The Art of Municipal Bankruptcy. State legislators are working on drafting about a dozen bills that will be ready to go when and if the City of Detroit comes up with agreements from pensioners and other creditors in its municipal bankruptcy case. Gov. Rick Snyder has proposed using $350 million from the state’s tobacco settlement money to help ease the proposed cuts in pension payments to the city’s retirees, although details of the bills remain to be definitive—making clear that any state money, which must be approved by the Legislature, would be conditional on a final settlement signed off on by retirees and city employee unions. The legislation could, however, deal with everything from creating the mechanism to allow for $350 million to go from the state to the city, to greater state oversight of the city’s pension boards.Rep. John Walsh (R-Livonia) yesterday noted: “A few more things have to become final with the mediator, the bankruptcy judge, and with the emergency manager.” Rep. Walsh is taking the lead on the package for House Republicans. He added: “We’re trying to anticipate what possibly might be required. We have at least a dozen or more bills being drafted. Some may apply directly to the bankruptcy, some won’t.” Gov. Snyder has proposed adding $350 million over 20 years from the state’s tobacco settlement fund to about $465 million pledged by foundations and the Detroit Institute of Arts as part of the grand bargain pledge intended to minimize the impact of the bankruptcy on pensioners while preventing a sell-off of DIA artwork.State Rep. Thomas Stallworth (D-Detroit) yesterday, prior to last evening’s filing, that the governance issue may not be the deal breaker that many Detroiters predicted early in the bankruptcy case: “Once we’re confident that parties to the agreement — especially the pensioners —are supportive, then we’ll be supportive…We’ve voiced some concerns about the governance issue. On its face, any arbitrary movement of governance would be inappropriate. But we’ll be open to talk about how we can manage that process.”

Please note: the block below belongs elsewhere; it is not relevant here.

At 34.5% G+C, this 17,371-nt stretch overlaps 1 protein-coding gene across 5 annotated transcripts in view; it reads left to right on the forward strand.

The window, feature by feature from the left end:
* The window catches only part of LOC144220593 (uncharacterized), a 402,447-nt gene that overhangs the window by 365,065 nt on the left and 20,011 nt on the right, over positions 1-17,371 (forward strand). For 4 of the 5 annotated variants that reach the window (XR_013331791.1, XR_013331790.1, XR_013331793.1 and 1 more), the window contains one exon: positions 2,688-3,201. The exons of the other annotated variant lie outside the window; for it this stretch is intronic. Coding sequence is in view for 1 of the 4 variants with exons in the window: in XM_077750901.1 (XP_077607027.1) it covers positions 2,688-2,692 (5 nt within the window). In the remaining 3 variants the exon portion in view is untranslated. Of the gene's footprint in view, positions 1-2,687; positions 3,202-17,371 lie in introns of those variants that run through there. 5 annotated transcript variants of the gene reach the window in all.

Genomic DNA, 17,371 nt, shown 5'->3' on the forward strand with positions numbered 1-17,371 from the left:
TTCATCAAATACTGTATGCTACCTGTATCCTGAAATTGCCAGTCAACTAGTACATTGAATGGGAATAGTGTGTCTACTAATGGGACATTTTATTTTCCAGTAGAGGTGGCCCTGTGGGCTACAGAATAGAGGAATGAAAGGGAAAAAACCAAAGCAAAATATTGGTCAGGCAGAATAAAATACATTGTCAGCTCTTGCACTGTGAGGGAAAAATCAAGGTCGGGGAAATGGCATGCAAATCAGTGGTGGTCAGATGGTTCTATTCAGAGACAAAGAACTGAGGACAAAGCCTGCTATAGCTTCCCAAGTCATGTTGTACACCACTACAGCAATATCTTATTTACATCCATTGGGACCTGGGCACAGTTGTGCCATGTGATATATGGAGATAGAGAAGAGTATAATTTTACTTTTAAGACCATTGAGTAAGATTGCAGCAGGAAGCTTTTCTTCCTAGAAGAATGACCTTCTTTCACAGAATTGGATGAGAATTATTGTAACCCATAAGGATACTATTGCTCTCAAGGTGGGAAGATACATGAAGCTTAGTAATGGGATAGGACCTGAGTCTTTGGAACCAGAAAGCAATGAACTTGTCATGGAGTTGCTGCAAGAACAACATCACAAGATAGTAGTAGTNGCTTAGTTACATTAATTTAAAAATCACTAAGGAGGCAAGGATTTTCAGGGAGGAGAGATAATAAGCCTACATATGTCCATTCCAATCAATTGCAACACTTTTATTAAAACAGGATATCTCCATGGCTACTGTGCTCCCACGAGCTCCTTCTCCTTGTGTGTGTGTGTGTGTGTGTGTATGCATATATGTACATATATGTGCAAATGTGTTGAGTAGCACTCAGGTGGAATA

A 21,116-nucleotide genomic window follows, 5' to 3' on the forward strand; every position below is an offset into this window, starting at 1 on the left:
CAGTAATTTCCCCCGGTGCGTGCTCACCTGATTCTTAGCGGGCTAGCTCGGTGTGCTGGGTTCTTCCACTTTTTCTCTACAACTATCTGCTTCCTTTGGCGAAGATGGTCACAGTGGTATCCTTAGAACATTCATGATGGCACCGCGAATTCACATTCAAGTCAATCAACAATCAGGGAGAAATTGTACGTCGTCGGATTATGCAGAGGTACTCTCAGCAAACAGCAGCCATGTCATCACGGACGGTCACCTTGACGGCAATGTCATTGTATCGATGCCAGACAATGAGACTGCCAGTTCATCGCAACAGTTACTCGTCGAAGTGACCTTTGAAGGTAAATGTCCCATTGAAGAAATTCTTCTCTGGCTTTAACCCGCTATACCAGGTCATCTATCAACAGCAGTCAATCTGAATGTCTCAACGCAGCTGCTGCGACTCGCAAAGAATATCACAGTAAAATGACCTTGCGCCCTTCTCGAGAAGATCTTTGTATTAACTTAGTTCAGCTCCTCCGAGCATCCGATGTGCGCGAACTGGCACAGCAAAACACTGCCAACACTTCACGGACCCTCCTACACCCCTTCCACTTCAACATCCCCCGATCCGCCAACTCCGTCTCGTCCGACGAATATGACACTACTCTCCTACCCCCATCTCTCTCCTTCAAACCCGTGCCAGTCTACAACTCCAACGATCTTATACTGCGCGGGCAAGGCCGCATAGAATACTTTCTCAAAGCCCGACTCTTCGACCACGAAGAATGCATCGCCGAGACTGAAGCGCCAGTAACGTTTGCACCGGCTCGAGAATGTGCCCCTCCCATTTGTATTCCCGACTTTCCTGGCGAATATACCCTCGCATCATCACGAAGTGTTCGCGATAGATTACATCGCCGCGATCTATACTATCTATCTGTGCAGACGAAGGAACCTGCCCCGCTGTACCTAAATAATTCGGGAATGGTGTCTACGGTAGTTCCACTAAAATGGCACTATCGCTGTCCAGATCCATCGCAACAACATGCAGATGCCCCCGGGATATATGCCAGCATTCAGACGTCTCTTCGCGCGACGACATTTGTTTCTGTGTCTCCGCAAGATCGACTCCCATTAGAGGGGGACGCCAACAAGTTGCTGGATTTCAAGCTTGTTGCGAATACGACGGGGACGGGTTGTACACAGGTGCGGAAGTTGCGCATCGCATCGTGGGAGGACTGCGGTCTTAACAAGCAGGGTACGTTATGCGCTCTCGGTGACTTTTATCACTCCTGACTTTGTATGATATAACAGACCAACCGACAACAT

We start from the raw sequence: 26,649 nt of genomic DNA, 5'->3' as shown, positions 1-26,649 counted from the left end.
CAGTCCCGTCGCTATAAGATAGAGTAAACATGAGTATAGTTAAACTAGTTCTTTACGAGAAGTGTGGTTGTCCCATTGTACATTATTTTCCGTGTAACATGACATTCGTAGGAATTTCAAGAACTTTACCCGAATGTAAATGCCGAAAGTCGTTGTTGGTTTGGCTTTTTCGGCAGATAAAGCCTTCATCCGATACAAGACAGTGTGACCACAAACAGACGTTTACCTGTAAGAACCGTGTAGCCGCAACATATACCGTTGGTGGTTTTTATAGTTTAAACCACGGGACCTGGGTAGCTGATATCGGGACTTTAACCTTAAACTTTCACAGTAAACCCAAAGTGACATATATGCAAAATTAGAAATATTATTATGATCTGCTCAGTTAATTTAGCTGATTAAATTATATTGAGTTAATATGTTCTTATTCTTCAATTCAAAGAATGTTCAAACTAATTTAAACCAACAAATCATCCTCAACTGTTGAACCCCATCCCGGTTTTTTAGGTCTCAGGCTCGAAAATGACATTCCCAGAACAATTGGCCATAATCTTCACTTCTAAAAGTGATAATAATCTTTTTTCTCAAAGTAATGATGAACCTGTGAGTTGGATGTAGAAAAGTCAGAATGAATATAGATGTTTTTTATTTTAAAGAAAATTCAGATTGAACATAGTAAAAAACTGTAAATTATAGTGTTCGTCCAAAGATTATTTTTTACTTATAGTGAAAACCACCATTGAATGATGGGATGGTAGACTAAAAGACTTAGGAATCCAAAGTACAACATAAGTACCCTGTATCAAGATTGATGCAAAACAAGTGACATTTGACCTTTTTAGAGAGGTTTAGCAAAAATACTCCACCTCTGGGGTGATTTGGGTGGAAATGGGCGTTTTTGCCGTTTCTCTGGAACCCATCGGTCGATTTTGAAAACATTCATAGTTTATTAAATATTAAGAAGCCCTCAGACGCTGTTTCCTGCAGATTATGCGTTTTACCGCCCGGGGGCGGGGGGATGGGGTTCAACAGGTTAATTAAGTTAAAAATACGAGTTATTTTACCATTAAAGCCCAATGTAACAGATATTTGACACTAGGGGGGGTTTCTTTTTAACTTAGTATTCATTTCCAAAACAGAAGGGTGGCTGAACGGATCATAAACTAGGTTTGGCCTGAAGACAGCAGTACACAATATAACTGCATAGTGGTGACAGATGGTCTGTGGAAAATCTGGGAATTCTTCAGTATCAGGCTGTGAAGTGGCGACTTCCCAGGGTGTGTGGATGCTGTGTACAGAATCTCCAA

Puerto Rican Statehood? The Government Accountability Office (GAO) yesterday released a GAO report projecting the Commonwealth of Puerto Rico would receive billions of additional federal dollars were it to become a state, estimating that federal spending on many programs would increase by hundreds of millions or billions of dollars were Puerto Rico to become the 51st state. Such an influx could be invaluable in helping the island to confront its debt issues: its bonds have been downgraded to speculative grade by all three major rating agencies. The GAO study did not produce specific figures, but projects possible spending ranges for various categories, but found that many of the most significant changes would likely involve social welfare spending. According to GAO, Medicare spending could increase by as much as $1.5 billion annually under statehood, while Medicaid spending could increase from about $400 million to about $1.5 billion per year. SSI could increase by as much as 600%, from its current $24 million annually to between $1.5 billion and $1.8 billion. The report estimated the federal government would get some of that back: Puerto Ricans would owe additional $2 billion annually in federal income taxes, and the U.S. Treasury could realize as much as $700 million to $5 billion in additional corporate income tax revenues. Under special multi-year agreements with Puerto Rico, some of these corporations pay corporate income tax rates far below the commonwealth’s maximum rate of 39%. The issue of statehood has long been divisive in Puerto Rico, which has held four internal votes on the issue since the late 1960s. Puerto Rico resident commissioner Pedro Pierluisi, a member of Congress with limited voting powers and a staunch supporter of statehood, yesterday stated: “As GAO expressly observes, ‘statehood could eliminate any risk associated with Puerto Rico’s uncertain political status and any related deterrent to business investment…It must be emphasized that investment in Alaska and Hawaii increased substantially once they became states.”